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In the land of the dead, of course, we don’t eat. But call on lore older than the journey-ships: prepare the favorite meal of the departed, pour the wine, light the candles, and keep silent. They will come.
So here is what you shall make for my summoning-feast. Put out the red wine from the young vineyards on the volcanic slopes of South Continent, the vintage we drink iced at the Horse Festival; simmer the pea-and-bean stew that we make at the turnings of the year; prepare seared-fish soup in a salty broth, as we have at midsummer. For further drink, pour out rice-wine as at midwinter, and dark beer as at Storm-Gate. Remember all the turnings of the year, for I lived through all of them until the very last.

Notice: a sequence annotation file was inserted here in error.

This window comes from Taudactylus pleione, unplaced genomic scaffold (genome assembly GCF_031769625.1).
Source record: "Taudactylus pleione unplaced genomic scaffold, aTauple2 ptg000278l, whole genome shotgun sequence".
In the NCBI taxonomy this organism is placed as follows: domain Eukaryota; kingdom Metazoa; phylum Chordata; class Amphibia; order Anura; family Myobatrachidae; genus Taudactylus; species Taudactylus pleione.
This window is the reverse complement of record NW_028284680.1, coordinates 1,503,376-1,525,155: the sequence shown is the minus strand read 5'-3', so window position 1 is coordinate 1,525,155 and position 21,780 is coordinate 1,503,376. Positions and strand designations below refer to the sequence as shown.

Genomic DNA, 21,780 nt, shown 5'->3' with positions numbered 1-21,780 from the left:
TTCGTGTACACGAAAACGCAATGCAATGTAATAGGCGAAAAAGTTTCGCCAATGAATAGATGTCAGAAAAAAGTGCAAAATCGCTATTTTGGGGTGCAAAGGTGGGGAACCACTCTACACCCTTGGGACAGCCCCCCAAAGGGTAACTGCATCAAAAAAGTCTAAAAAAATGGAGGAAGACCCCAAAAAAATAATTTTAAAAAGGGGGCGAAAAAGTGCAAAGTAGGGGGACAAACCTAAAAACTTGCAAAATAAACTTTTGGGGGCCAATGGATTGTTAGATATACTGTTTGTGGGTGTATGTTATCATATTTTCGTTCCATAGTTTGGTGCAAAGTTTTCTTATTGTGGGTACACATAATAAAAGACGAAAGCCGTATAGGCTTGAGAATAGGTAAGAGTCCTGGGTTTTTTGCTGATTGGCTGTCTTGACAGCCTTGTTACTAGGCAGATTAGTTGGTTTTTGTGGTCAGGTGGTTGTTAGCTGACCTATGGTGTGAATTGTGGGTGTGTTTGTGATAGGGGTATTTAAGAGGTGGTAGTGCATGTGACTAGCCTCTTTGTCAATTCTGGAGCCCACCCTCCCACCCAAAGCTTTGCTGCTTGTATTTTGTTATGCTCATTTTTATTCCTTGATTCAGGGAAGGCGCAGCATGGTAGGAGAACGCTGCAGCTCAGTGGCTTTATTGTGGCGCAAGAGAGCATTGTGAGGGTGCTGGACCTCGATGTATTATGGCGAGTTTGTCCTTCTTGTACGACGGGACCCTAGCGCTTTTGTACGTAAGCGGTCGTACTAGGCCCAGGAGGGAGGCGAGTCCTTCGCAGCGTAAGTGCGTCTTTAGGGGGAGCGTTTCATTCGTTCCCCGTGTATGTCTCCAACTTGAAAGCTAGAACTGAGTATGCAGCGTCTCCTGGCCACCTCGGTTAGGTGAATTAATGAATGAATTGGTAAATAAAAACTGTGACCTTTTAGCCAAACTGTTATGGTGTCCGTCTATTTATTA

I died a few days after Midsummer, in a blaze of sunlight in the dueling circle at the Water-Temple.
Character interview for the Shipwright cycle, which is set about 600 years before the time of Ship’s Heart. The speaker is Phila, cousin to Naime the Shipwright. The summoning feast he enumerates is a descendant of the ritual known in the American South as the dumb supper. (Thanks to poet-scholars India Valentin and Lev Mirov for introducing me to this ritual and its syncretic folk-magic tradition.)